It is what it is. If the shoe fits, wear it. If you’ve got it, flaunt it. A rose by any other name…. Our language is peppered with such phrases that urge authenticity. Perhaps Shakespeare said it most eloquently (Hamlet, I,3, 564-566) with This above all--to thine own self be true, And it must follow, … Continue reading On Materialism
Yale University’s Levin Professor of History Timothy Snyder has written a manifesto for democracy titled On Tyranny: Twenty Lessons from the Twentieth Century (New York: Tim Duggan Books, 2017). This little volume (128 pages, 6” x 4.5”) packs a wallop. Although he never names anyone as his focal tyrant wannabe, the reader knows that this … Continue reading Tyranny Prevention
The sleepy Davidson College campus awoke with a start. It was graduation day in the Spring of 1960. I, a lowly freshman, sat quietly with fellow singers in the Male Chorus. We awaited our next turn to entertain with song. With the audience of faculty, parents, and fellow graduating seniors expecting him to dribble on … Continue reading Loving is Living
Give me a break! That was my first thought when I read these passages in a scholarly article: “How do students make meaning when they explore their strengths?” “Does their meaning-making influence their daily lives?” “Identify your strengths and give them meaning.” “Enabling a deep analysis of personal meaning-making…” “Depending on individual meaning-making, etc….” “…reflection … Continue reading What Does Meaning Mean?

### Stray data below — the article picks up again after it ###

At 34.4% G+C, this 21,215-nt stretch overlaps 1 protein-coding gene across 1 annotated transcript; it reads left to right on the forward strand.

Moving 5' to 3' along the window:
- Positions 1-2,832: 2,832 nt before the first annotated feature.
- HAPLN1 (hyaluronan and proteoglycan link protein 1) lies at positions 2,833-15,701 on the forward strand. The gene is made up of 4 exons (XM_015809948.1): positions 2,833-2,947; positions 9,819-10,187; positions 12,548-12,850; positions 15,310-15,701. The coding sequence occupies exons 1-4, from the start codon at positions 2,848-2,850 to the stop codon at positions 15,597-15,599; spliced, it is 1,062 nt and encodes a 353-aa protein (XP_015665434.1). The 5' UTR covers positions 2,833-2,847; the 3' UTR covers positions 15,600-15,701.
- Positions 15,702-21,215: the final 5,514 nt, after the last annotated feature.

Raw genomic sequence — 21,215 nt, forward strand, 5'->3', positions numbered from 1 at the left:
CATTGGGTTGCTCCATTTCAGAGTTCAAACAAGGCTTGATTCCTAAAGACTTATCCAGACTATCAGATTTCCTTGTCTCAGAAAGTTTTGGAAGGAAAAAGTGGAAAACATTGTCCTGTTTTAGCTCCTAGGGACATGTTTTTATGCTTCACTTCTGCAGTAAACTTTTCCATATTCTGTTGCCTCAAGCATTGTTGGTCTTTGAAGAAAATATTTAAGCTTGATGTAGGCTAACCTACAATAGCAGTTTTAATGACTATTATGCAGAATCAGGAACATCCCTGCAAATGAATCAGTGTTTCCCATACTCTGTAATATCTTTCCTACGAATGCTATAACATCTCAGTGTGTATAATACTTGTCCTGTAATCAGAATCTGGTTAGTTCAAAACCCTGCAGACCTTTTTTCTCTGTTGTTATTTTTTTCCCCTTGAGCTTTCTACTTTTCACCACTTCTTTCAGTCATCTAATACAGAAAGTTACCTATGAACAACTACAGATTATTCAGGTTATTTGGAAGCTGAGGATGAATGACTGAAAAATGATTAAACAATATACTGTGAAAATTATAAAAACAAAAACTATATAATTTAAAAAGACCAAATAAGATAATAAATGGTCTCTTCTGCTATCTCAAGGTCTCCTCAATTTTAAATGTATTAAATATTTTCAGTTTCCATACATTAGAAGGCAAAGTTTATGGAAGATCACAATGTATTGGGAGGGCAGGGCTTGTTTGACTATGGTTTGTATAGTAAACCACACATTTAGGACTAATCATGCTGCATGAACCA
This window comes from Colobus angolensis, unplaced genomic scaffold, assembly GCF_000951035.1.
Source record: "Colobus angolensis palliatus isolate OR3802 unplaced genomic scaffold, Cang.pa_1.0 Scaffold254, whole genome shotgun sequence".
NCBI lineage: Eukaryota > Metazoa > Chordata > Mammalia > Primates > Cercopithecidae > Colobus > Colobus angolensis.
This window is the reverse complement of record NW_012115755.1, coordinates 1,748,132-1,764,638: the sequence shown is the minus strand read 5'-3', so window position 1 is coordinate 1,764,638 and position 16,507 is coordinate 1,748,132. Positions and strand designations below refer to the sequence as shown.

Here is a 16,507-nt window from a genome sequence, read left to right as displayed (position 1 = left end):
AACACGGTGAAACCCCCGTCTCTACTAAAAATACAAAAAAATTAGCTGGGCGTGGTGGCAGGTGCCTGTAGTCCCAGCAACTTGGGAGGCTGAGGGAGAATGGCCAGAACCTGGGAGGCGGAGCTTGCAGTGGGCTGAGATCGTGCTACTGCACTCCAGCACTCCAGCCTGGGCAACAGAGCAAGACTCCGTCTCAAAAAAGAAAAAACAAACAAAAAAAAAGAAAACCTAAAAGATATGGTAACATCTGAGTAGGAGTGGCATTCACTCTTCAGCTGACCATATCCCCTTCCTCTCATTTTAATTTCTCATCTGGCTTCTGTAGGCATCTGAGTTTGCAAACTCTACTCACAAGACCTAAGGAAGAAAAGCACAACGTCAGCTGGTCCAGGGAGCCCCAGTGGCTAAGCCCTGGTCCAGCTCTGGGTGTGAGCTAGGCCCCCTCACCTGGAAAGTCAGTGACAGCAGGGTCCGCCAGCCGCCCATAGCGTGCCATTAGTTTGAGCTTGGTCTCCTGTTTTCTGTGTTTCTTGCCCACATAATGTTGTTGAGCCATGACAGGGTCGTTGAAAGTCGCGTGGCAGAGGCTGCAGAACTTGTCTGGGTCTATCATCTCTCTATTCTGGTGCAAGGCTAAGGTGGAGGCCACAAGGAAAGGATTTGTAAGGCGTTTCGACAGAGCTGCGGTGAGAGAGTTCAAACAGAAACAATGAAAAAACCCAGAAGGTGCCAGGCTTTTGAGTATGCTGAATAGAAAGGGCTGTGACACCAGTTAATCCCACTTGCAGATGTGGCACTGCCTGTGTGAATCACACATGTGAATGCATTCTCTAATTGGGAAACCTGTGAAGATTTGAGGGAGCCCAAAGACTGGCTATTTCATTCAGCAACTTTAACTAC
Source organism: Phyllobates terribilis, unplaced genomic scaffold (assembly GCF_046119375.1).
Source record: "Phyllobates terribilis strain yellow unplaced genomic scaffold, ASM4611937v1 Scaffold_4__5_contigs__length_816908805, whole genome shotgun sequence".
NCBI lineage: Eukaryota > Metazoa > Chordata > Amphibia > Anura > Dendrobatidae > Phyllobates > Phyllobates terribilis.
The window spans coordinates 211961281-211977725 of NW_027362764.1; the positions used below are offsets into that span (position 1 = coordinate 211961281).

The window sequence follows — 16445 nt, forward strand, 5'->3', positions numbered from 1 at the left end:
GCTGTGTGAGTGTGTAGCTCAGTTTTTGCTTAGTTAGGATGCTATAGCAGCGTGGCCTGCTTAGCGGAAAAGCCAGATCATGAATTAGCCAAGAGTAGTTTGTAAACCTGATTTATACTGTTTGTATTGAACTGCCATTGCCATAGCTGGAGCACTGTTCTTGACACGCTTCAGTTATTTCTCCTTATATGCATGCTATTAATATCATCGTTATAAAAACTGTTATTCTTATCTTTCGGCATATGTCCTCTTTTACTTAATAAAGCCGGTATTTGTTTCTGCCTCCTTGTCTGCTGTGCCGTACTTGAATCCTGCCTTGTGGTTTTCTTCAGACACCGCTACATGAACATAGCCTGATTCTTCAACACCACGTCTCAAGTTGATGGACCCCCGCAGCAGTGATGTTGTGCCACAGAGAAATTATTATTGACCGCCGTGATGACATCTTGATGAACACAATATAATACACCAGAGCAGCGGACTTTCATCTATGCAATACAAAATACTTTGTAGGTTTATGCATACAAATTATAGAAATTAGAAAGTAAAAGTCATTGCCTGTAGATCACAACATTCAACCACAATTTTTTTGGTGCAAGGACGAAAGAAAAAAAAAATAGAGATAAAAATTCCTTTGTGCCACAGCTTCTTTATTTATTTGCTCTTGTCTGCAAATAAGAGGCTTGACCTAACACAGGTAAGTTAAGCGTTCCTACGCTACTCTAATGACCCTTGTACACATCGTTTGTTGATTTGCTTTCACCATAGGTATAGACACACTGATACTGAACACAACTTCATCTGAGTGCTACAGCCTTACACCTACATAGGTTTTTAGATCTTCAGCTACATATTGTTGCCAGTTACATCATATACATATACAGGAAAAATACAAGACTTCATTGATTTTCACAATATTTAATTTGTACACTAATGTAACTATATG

My search for summer reading led me to a first novel by Stuart Rojstaczer (ROYCE-teacher)--The Mathematician’s Shiva (Penguin, 2014). Hadn’t heard of it, but it sounded intriguing—a fictional, brilliant, female, University of Wisconsin mathematician named Rachela Karnokovitch was dead, and brainy mathematicians from around the were globe sitting shiva. Much of the story dealt with … Continue reading Beauty, Billions, and Brains
I’d like to leave more than a tombstone for folks to remember me by. German-American psychologist Erik Erikson wrote of the importance of generativity—of leaving something for future generations to value and remember us by. Something tangible that affirms our life has meaning for others after all is said and done. Our legacy. Recent happiness … Continue reading Leaving Stuff Behind
In 1729, Jonathan Swift brought attention to the plight of Ireland’s starving poor by ironically suggesting the children be fattened and served up to the rich. My modest proposal today employs no irony. Rather, I address a serious issue by suggesting a small, effortless, non-resource-consuming, incremental change. The serious issue: Carbon emissions. The suggestion: Cut … Continue reading A Modest Proposal